Brilliance in search of an author
TORSTEN Krol’s new novel has already excited reviewers in Britain and a dozen European countries. Callisto is described as ‘‘ satirical and terrifying’’, ‘‘ hectic, highly entertaining’’, ‘‘ bizarre, thought- provoking and funny’’, ‘‘ brilliantly succinct, dry and subtly hilarious’’. The praise goes on. Clearly this new Australian writer has talent.
The novel causing the sensation is set in Callisto, a town in northeast Kansas, somewhere very close to the geographical centre of the US.
Morally and politically too, the novel is set deep in the heart of America. Its narrator, Odell Deefus, is one of those Forrest Gump- type hicks whose innocence draws out the worst mistreatment US culture can deliver. Odell is vulnerable, and therefore a victim.
Odell is possibly the world’s unluckiest man. Inoffensively setting off to enlist in the US army — because the pay is good in Iraq and he needs the money — Odell strikes car trouble on a lonely stretch of blacktop, so he seeks help at a solitary roadside house. Unfortunately, by walking up the driveway to professional lawn- mower Dean Lowry’s place, Odell walks into a maelstrom of murder, terrorism, drug smuggling, police corruption, political skulduggery, religious fanaticism, military torture and more.
The enjoyment of this novel lies in the reader not knowing what’s coming next. However, it’s not giving away too much to mention some of the stock items employed in the plot: the corpse in the freezer among the TV dinners, the gravesite where the body is reburied several times, and all the crooked dealers who have walk- on or bigger parts: the drug smugglers, politicians, police officers, FBI agents, soldiers and televangelists. Odell continually outsmarts his adversaries, at the same time enmeshing himself ever more deeply in the corrupt system. Siding with him, the reader too is quickly ensnared in the story’s web.
It is alarming that we recognise all this ugliness from the daily news and understand it readily. We identify with Odell, with his need to lie, flee or suffer in the name of protecting his innocence. Odell’s plight is reminiscent of that endured by Kafka’s Josef K. More than threequarters of the way through his narration, Odell sees himself — as he did at the start — ‘‘ swept up in Something Big that I still don’t understand how big it really is’’. The fact that so many reviews of the novel so far have used terms such as ‘‘ hilarious’’ or ‘‘ black comedy’’ to describe the work is particularly worrying, because the reasons for laughing at this story are the same reasons for nervously laughing at the idea that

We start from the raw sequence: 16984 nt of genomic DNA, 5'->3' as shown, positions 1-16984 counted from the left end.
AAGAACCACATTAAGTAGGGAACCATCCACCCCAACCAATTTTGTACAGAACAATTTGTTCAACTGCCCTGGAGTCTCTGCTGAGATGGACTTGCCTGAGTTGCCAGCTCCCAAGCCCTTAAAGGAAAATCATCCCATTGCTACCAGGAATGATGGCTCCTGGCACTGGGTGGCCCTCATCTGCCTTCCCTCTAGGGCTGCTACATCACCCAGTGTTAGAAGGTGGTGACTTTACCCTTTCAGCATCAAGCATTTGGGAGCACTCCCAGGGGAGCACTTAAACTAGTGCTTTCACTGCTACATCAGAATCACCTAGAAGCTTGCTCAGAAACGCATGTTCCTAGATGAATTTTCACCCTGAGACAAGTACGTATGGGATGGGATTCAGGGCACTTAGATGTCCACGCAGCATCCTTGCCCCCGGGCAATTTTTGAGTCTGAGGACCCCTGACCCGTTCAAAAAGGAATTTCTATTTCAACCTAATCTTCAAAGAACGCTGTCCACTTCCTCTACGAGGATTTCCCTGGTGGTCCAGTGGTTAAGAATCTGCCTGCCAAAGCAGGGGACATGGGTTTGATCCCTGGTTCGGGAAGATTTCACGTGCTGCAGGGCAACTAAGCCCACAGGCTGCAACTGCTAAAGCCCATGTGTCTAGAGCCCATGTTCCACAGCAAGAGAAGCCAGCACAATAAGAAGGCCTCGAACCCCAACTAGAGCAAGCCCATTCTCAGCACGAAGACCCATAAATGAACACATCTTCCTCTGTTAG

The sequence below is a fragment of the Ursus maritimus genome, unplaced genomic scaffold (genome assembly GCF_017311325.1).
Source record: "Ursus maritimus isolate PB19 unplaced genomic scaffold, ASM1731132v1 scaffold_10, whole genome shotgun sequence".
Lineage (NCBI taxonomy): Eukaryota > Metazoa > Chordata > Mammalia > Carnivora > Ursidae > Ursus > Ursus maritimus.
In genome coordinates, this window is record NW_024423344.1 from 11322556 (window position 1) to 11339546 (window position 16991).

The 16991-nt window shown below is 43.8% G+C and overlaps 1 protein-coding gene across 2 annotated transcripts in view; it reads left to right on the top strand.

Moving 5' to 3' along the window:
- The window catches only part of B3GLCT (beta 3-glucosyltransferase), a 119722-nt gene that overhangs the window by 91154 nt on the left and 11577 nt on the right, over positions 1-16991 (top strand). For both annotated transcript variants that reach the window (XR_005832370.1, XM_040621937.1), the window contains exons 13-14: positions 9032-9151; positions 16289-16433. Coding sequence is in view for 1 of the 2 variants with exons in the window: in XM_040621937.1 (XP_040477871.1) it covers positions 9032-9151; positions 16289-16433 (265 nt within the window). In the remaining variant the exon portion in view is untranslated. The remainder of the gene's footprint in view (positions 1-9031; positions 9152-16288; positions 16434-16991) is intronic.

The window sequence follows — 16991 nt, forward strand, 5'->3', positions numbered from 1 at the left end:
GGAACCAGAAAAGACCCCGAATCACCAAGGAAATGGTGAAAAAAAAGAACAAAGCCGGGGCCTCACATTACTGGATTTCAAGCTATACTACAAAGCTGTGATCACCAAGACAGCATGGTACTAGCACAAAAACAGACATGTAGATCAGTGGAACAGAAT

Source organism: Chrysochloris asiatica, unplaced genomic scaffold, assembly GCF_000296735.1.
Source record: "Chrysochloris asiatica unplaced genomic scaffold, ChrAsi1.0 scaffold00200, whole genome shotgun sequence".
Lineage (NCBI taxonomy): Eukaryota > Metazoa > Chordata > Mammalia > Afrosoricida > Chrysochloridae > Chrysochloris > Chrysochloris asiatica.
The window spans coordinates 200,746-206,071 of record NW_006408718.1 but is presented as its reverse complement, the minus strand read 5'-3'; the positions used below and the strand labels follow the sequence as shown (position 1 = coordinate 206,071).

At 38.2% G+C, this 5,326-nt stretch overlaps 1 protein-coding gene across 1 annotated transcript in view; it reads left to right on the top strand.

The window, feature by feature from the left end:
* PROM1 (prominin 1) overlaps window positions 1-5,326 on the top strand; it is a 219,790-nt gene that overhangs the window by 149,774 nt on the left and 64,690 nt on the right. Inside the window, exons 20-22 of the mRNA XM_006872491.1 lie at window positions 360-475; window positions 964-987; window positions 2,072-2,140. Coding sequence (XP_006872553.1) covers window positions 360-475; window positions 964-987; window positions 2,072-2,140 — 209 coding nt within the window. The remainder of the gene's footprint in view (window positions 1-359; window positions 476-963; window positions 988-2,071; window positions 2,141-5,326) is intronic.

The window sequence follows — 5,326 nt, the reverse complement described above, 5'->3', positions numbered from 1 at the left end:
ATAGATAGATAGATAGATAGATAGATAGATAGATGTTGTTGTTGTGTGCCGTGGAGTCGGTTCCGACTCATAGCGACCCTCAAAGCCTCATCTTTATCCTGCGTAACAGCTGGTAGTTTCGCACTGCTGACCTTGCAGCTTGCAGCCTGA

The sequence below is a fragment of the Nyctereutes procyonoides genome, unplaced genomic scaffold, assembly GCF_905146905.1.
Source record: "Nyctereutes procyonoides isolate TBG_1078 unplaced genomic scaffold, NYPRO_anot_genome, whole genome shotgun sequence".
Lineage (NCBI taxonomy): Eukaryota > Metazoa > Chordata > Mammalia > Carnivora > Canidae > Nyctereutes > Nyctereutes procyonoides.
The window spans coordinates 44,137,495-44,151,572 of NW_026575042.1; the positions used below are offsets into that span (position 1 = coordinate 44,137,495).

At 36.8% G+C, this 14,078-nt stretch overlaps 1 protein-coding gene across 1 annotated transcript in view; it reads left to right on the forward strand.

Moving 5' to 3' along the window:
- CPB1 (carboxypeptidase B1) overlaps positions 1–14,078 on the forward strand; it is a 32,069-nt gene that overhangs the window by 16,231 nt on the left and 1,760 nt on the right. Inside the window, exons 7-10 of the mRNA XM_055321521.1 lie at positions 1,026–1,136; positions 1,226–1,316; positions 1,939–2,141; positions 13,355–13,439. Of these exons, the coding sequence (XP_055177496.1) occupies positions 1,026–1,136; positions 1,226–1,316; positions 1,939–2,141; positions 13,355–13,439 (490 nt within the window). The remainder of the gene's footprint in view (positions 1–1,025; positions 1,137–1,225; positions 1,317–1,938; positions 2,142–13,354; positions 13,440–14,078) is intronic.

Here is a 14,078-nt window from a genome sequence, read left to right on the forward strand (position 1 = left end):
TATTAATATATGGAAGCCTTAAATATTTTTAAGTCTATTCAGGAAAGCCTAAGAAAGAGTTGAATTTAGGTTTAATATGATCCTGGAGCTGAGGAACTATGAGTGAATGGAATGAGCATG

the CIA staged 9/ 11. Such conspiracy theories remain laughable unless they are exposed as fact.
The identities of those behind the forces that suck up, crunch on and ultimately spit Odell out are not the only mysteries attached to this book. The work is a comprehensive whodunit because we don’t know who the author is.
Torsten Krol, it appears, is a new writer living reclusively in Queensland. It is reported he ( or she) has a New Zealand agent, who is saying nothing, while the book’s publishers claim not to know the author’s identity.
Following the release last year of his first novel, The Dolphin People, there was a sense that the writer was young, clever, male, with a penchant for the bizarre and nightmarish. The release of Callisto adds another layer of speculation.
This doesn’t feel like the second work of a starting writer. There’s remarkable sureness in the plot structure and handling of suspense. Visual description throughout is superb, but especially in the heightened moments of the explosion, the torture, and the fall from the aeroplane, where the language is so rich and precise the world seems to have decelerated into slow motion. Surely this intelligence and maturity isn’t the writing of a newcomer; more likely the work of, say, a David Malouf moonlighting.
There seem to be few other clues. The only name that emerges as an anagram of Torsten Krol is ‘‘ Errol S. Knott’’. Not well known. However, another anagram is ‘‘ trot snorkel’’. Perhaps that’s what Krol does at the beach beside his Queensland hideaway. And while Torsten means Thursday ( Danish, Swedish) and torso ( German), the one language where the full name could denote something is Dutch: torsten krol might be stretched to mean ‘‘ bearing the shrill noise of a cat on heat’’. A joke, clearly, because this novel is far from caterwauling.
Odell Deefus never finds out who was orchestrating his fate, and by implication who ultimately runs the US. Similarly we do not know who is ultimately responsible for this novel. ‘‘ I don’t know anything, and I didn’t do anything,’’ Odell regularly complains. ‘‘ You’re in the clear. None of this ever happened,’’ the voice at the untraceable end of the phone finally says.
Nigel Krauth is a writer who lives in Queensland.